UNISONActive is an unofficial blog produced by UNISON activists for UNISON activists. Bringing news, briefings and events from a progressive left perspective.

Friday, 4 July 2014

Avoiding a stooshie becoming a stramash

From a Scottish Correspondent: There's a referendum going on in these parts and it's caused in UNISON what we call a stooshie.

A leading UNISON figure has come out for independence (big surprise) in 'a personal capacity' and 40 Scotland national conference goers (out of 281 - big news) have signed one of those petition things for independence - also in collective personal capacities (if that is not a contradiction).

All this has precipitated a message on the UNISON Scotland website reminding activists that:

1. UNISON has no position on the referendum. National Conference says that is so. And we know this now means that the policy is set in platinum and is holy and to be revered. There was an overwhelming vote for that position (or non-position). Seriously though, a position of challenging both sides on what their option will do for social justice, peace, public services and an end to austerity is no bad position to take.

2. You can't realistically be in a personal capacity if you are labelled as 'UNISON'. Everybody with half a brain knows that the media is only interested in the Yes or No position and not the real issues behind them. It's a bit like telling journalist you've got really big news but it's off the record. Surely nobody is that naive.

Grumblings have come from many parts. From No voters who have held the union position and also from Yes voters who fear a backlash.

UNISON's honourable position of trying to put progressive policies at the front of the debate rather than flag waving of whatever design is right and proper and has been developed thoughtfully and comradely.

But, as always, there is a less honourable sub-text. Neither the Yes nor No campaign wants to lose. That is why nobody has really pushed for UNISON to take a position one way or the other. Any branch, including those of the 'personal capacity' folks could have put up a motion at any time.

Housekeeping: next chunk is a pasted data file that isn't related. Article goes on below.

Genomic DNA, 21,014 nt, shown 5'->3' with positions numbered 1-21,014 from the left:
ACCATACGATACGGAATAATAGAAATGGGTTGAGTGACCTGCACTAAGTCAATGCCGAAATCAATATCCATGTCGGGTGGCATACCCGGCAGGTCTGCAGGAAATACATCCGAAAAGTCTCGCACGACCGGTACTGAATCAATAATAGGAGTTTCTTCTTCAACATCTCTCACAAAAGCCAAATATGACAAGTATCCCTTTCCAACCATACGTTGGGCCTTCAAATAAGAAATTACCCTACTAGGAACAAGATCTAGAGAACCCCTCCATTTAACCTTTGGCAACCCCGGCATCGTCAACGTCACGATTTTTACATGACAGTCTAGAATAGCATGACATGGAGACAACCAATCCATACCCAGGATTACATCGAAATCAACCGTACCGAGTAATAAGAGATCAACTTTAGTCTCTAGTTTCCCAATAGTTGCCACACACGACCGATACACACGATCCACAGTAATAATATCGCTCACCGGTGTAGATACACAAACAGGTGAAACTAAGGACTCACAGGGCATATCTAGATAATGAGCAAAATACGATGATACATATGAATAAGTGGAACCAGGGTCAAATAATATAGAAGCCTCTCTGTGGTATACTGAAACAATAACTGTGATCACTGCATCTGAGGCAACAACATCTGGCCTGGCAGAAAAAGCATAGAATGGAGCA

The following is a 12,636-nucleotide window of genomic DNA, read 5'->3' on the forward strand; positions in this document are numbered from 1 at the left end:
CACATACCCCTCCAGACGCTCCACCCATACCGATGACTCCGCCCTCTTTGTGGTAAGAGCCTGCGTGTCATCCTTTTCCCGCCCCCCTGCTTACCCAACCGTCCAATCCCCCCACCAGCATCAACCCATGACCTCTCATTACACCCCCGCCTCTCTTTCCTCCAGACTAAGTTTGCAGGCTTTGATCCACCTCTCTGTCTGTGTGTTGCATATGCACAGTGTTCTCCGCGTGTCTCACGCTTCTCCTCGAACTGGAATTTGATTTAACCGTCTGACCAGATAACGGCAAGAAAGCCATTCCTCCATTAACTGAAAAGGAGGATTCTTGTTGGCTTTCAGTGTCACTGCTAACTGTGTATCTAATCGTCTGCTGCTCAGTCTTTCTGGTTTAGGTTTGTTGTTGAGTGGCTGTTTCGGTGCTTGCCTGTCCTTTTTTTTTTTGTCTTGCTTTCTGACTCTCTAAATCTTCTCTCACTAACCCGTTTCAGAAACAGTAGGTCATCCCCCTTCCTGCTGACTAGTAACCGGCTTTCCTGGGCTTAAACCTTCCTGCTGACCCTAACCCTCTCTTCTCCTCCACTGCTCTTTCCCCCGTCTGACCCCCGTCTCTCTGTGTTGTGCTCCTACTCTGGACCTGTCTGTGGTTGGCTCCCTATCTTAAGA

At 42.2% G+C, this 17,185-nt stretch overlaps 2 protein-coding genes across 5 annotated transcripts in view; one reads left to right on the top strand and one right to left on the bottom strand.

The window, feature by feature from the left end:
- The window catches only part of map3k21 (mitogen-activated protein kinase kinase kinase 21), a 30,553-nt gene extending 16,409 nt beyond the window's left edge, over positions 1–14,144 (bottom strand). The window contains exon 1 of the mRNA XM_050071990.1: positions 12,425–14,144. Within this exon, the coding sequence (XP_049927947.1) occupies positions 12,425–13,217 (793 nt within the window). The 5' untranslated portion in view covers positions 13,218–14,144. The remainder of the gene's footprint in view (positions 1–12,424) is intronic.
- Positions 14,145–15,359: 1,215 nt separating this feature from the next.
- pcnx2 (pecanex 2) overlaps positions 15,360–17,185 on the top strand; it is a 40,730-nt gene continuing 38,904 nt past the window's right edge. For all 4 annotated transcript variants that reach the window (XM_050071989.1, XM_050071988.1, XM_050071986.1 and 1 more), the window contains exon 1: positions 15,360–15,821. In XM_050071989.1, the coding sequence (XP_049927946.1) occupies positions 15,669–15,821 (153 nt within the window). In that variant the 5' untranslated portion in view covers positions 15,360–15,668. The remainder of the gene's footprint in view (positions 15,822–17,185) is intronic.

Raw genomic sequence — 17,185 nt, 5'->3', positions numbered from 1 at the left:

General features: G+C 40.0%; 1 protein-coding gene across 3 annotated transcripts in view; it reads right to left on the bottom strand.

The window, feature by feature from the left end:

Most polls of UNISON members tend to show they reflect polls of the general public. If that is the case, a majority of UNISON members will be voting No with a fair whack undecided.

The referendum differs from the devolution campaign of the 1990s. There is no 'settled will of the Scottish people' as the UNISON Scotland briefing pointed out at Conference. There is a divide - so far managed with good humour and reasoned debate - apart from the Cyber-pratts. If it wasn't for corporate media reporting the drivel of social media, most of us wouldn't have heard any of it in the first place anyway.

The humour and reasoned debate, described by UNISON's Scottish Secretary at the Conference fringe meeting, is under stress though.

Why should one side of the debate publicly stick to the policy of the union while the other capitalises on the position the union has given them to speak outside its policy in a 'personal capacity' which they know will be reported as anything other than 'personal'? Perhaps they would argue that the UNISON establishment's closeness to Labour means there's a No campaign under the blankets?

In any case, it all may turn out to be a storm in a home counties china teacup. But some lines have been crossed and only restraint by key figures on both sides has avoided the stooshie becoming a stramash. A fine distinction but an important one.

You can argue that this debate is too important to silence key union and political activists. But there is a responsibility that comes with the label 'UNISON' especially if that is the only reason the media is interested in what you are saying.

This is not about stifling debate. We can have a debate in all sorts of forums and air our political and personal views across a range of opportunities in this campaign.

What we shouldn't do in such a critical debate is to be so naive - or so disrespectful - as to use our UNISON badge to promote personal views.

The great danger in this debate is division. We have enough division on sectarian grounds in our biggest city without another division on constitutional lines. There is very likely to be a divided Scotland after the vote whichever way it goes. The last thing we need is a divided UNISON before we've even voted.

And just a wee word about the much vaunted 'Scottish consensus'. We've just elected a UKIP MEP. Let's front up to that challenge.

There is no socialist Nirvana whichever way the vote goes. Reactionary politics and austerity will still be with us on 19 September and, even with independence or more devolution, for many years after. We will need the maximum unity to tackle that.